I will start this blog post with an explanation. As you read to the end you will see that we had a 7½ hour delay on our flight home and were extremely jet lagged on our return. Three days after getting home, Richard tested positive for Covid. He then gave it to me, my daughter and his son! Fortunately Richard hardly knew he had it but Victoria and I were quite poorly and I tested positive for 12 days, it left me with extreme tiredness. We have been home for four weeks now and I'm gradually catching up with things, but I'm afraid the blog hasn't been my top priority 😔 I have finally finished it and suggest that you sit down with a cup of tea and read it, as it is very long!
Sunday 19th June - Vancouver
This is the SeaBus, a passenger ferry that crosses the Burrard Inlet, connecting Downtown Vancouver to North Vancouver and the terminal in North Vancouver. Each ferry can seat up to 195 passengers at a time and departs every 15 minutes during the day. It takes a short 12 minutes to cross the Inlet.
After the harbour cruise we took a very leisurely walk along the harbour front as we had ages before our sea plane adventure.
It was soon time to check in for the highlight of our visit to Vancouver. When we booked the seaplane, we paid extra for a window seat, which was just as well as the plane was full. I guess the plane is a 12 seater (I didn’t spend time counting the people!). We had a quick safety briefing and set off. It felt weird as we crossed the harbour as it sounded like a plane, but it was like we were on a boat. However, we were soon hurtling across the harbour before we started to lift off. The views were amazing as we were so low (the pilot told us later that we were never more than 3,000 feet above the water or as low as 200 feet above it!). I just kept on taking photo after photo hoping that some of them might be good! (It took ages to edit them all!!) It was an amazing experience, and I was so glad that Grouse Mountain was in fog as I reckon our trip over the islands was miles better! Before heading back to the harbour the pilot took us over the city, what a wonderful way to see a lovely city. However, our 20 minutes (actually it was 25) were soon up and we came in to land. I had wondered if landing on water might be softer than a runway – no not really! I didn’t want to get off as I wanted to do it all again! These are some of the photos I took from the plane, please excuse the mistiness of some of them as the window wasn’t very clean.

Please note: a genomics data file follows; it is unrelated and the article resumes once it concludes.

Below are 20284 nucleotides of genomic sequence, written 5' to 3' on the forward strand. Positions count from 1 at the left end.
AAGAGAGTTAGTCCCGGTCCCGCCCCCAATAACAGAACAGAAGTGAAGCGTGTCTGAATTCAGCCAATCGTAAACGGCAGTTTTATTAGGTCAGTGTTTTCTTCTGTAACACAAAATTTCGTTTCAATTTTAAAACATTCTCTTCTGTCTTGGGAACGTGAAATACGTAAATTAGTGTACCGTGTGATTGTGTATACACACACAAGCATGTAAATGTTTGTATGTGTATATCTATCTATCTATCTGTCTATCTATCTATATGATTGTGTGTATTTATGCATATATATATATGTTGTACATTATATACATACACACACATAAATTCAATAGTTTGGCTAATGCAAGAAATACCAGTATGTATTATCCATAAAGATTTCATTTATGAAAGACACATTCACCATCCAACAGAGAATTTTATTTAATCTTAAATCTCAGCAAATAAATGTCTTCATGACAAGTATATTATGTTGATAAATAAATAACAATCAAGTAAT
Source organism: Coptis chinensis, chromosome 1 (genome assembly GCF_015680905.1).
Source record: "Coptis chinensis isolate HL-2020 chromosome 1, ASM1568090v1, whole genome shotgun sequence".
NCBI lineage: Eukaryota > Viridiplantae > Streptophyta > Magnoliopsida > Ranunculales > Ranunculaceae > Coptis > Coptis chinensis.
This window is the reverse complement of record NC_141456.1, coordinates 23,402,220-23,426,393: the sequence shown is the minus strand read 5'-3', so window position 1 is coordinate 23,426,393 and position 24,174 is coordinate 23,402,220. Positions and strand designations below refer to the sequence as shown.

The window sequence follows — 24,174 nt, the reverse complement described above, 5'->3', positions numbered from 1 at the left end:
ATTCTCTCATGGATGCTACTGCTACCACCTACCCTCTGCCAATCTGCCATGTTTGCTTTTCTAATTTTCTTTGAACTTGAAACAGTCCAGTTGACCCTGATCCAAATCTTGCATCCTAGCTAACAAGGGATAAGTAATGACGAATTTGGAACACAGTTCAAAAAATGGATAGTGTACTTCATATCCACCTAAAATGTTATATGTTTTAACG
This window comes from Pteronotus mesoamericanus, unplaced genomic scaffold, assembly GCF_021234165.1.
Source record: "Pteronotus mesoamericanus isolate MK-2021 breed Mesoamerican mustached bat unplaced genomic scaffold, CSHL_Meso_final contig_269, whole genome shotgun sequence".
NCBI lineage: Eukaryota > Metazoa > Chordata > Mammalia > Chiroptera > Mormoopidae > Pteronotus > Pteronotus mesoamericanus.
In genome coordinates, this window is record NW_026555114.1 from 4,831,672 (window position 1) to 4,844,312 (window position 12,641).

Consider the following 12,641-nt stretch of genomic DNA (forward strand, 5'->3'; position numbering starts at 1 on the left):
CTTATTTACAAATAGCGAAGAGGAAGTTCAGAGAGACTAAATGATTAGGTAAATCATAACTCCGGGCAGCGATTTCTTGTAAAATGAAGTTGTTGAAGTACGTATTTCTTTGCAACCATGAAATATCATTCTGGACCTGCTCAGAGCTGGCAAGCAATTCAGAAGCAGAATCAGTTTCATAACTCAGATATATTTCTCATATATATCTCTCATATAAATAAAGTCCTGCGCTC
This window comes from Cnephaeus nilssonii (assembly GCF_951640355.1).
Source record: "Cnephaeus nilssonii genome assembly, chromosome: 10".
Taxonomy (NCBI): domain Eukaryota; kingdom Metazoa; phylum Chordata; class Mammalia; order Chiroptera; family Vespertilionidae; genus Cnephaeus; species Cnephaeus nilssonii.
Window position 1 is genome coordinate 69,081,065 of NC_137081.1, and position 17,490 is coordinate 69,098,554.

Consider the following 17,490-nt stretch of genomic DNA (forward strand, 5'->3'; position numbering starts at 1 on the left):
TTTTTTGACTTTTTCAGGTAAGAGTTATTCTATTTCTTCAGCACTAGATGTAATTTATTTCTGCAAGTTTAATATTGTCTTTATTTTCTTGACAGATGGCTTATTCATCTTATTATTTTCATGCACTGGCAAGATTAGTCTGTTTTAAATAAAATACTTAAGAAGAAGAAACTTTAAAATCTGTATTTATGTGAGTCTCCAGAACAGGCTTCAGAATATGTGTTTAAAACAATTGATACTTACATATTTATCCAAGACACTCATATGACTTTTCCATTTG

Just a bit on Harbour Air, who we flew with. Harbour Air was founded in British Columbia in 1982. With two small de Havilland Beaver seaplanes and a plan to service the forest industry, Harbour Air began by offering private charters to log buyers visiting the coast. With growing success and an increasing demand on both commuting and touring service, the company quickly expanded over the years adding daily, frequently-scheduled flights between Vancouver and the Lower Mainland, Vancouver Island, the Gulf Islands, the Sunshine Coast and Whistler
Raymond Saunders' first steam clock was built in 1977 in
Vancouver's Gastown neighbourhood. It was built to cover a steam grate, part of
Vancouver's distributed steam heating system. Although the clock is now owned
by the City of Vancouver, funding for the project, estimated to be about
$58,000 CAD, was provided by contributions from local merchants, property
owners, and private donors. Incorporating a steam engine and electric motors,
the clock displays the time on four faces and announces the quarter hours with
a whistle chime that plays the Westminster Quarters. The clock produces a puff
of steam from its top on the hour.
As dogs can fly on internal flights in Canada, they have their own restroom!
Tuesday 21st June – Heathrow and home